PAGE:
The consumer price index (CPI) last month fell a fractional 0.05 percent, the first decline in 14 months, as oil prices fell due to cooling demand amid a global slowdown, the Directorate-General of Budget, Accounting and Statistics (DGBAS) said yesterday.
The agency dismissed concern over deflation, saying that core CPI stayed positive.
“A drastic correction in international crude prices accounted for the marginal decline in the inflation reading,” a DGBAS official said. “It should not be seen as a sign of deflation as consumer prices remained stable.”
Oil product prices declined 7.22 percent, while mobile service and Internet charges were 6.34 percent and 5.96 percent lower than their levels a year earlier respectively, the official said.
That explained why transportation and communication costs were 1.02 percent cheaper, he added.
Garment costs dropped 1.17 percent as firms offered discounts for summer clothing to spur sales, the agency said in a report.
Food prices, which comprise one-quarter of the inflation gauge, retreated 0.61 percent, as vegetable and fruit prices became cheaper from the same period a year earlier, the report showed.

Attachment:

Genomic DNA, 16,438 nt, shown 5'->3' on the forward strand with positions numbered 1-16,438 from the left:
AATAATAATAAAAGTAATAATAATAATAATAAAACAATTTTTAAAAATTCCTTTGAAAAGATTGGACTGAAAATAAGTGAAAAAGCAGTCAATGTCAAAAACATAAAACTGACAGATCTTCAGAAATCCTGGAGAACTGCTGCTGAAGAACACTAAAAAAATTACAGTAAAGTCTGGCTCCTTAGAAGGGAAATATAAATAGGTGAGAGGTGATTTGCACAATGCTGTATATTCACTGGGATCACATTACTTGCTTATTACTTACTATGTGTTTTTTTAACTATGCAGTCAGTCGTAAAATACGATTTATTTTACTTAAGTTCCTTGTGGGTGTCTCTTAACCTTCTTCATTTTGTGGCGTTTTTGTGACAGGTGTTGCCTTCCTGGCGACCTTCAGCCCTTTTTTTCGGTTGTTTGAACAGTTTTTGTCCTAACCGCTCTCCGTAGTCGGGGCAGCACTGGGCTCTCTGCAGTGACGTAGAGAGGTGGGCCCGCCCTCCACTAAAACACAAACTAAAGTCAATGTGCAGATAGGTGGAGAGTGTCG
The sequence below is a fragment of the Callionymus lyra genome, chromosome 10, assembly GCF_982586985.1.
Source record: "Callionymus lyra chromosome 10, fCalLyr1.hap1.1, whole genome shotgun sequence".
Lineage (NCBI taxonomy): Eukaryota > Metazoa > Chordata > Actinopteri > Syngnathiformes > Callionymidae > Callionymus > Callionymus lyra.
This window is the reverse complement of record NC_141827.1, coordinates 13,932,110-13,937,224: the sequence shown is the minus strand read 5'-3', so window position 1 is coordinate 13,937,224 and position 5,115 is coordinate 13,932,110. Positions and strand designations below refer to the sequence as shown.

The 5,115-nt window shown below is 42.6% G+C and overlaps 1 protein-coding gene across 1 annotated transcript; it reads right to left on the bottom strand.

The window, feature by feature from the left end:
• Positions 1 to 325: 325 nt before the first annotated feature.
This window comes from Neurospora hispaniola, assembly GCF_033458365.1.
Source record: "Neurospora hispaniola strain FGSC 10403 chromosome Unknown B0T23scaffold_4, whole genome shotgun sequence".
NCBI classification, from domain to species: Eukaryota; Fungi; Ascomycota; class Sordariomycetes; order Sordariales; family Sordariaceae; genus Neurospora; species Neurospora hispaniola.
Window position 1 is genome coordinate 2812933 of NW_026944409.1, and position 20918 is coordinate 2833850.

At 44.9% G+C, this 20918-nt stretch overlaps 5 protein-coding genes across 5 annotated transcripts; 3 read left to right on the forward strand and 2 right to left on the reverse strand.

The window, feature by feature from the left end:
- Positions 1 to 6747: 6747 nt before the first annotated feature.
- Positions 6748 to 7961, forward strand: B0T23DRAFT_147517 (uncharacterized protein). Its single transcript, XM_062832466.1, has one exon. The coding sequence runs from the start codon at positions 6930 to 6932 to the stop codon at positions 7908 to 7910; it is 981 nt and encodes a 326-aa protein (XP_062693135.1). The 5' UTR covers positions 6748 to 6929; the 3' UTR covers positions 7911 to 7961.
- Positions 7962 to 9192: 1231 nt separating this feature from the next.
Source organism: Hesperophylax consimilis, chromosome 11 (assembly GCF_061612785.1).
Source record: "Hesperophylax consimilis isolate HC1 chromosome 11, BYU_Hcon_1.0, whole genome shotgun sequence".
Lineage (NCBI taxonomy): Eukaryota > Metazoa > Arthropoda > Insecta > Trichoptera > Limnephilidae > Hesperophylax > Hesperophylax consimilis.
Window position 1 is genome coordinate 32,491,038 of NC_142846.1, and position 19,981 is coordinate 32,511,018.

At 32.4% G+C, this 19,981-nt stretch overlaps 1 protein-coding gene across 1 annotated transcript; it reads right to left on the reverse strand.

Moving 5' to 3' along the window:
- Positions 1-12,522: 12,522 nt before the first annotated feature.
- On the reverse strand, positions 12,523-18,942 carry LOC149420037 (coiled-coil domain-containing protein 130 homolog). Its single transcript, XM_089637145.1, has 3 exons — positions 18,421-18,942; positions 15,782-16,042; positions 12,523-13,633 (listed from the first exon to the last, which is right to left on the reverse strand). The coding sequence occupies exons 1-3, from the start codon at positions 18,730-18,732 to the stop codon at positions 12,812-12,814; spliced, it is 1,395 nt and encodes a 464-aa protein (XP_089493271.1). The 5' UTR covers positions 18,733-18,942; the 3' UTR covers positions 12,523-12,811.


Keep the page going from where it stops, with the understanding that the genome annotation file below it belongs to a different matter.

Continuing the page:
The core CPI, a more reliable long-term price tracker as it excludes volatile items, inched up 0.52 percent, showing that there is no need to worry about deflation, it said.
Deflation happens when people avoid spending on expectation of a price fall.
The CPI movement also had to do with the tapering of cigarette tax hikes, the official said.
CPI picked up 1.35 percent all of last year, while core CPI increased 1.22 percent, the report said.
The wholesale price index (WPI), a measure of production costs for companies, last month rose 0.83 percent, easing significantly from a revised 3.03 percent gain in November, the agency said.
An ongoing trade dispute between the US and China helped weaken crude demand, the agency said, adding that the WPI increased 3.64 percent last year.
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